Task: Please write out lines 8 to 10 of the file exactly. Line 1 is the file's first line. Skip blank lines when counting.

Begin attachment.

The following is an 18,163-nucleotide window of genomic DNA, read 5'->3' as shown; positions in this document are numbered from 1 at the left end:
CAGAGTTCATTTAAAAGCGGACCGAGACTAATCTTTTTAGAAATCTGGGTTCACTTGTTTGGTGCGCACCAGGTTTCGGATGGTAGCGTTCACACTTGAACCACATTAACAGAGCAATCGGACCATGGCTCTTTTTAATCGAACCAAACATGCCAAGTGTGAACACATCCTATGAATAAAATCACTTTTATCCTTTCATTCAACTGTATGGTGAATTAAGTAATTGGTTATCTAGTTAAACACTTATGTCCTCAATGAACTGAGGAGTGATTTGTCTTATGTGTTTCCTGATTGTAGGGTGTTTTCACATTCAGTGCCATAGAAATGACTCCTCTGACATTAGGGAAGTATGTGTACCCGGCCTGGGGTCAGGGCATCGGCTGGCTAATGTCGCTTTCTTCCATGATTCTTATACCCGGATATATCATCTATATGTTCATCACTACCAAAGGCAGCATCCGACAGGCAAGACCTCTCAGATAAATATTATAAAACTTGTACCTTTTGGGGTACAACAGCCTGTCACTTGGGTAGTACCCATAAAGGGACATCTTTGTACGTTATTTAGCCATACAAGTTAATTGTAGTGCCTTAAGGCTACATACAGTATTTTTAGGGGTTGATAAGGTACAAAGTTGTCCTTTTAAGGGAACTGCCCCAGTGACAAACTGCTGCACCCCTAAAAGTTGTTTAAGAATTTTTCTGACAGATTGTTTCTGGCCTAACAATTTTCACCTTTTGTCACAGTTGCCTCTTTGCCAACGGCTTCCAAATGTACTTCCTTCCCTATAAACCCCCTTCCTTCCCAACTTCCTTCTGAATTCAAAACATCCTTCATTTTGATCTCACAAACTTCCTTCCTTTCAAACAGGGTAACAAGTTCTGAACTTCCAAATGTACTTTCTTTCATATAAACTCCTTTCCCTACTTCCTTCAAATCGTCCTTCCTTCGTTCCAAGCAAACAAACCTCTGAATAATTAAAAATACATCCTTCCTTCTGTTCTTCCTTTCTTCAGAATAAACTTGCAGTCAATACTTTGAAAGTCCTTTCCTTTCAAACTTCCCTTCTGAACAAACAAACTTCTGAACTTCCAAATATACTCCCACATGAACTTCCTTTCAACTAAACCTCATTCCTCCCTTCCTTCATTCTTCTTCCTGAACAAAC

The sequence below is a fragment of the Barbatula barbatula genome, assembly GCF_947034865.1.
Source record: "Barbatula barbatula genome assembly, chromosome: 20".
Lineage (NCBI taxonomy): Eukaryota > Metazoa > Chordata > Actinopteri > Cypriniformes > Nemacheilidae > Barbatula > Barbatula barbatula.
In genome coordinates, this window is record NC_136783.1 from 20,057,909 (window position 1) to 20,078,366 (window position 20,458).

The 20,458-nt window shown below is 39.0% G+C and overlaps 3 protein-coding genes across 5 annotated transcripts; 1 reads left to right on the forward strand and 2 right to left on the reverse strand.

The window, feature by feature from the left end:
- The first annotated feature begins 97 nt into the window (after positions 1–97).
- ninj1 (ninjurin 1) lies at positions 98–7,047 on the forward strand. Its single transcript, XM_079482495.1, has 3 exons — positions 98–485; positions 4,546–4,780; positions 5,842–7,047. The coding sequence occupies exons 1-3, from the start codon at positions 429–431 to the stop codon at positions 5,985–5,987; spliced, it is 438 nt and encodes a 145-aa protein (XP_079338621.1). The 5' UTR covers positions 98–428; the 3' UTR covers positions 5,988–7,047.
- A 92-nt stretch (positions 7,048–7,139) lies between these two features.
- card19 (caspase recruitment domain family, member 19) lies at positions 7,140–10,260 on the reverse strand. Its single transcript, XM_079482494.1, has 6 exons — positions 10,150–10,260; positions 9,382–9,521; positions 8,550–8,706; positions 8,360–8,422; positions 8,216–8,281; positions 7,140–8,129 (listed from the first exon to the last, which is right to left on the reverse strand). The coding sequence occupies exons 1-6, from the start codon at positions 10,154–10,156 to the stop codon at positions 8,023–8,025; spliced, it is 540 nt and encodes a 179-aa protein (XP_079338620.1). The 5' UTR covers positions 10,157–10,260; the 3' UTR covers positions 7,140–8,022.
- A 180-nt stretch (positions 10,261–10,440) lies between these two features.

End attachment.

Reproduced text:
The window, feature by feature from the left end:
- The first annotated feature begins 97 nt into the window (after positions 1–97).
- ninj1 (ninjurin 1) lies at positions 98–7,047 on the forward strand. Its single transcript, XM_079482495.1, has 3 exons — positions 98–485; positions 4,546–4,780; positions 5,842–7,047. The coding sequence occupies exons 1-3, from the start codon at positions 429–431 to the stop codon at positions 5,985–5,987; spliced, it is 438 nt and encodes a 145-aa protein (XP_079338621.1). The 5' UTR covers positions 98–428; the 3' UTR covers positions 5,988–7,047.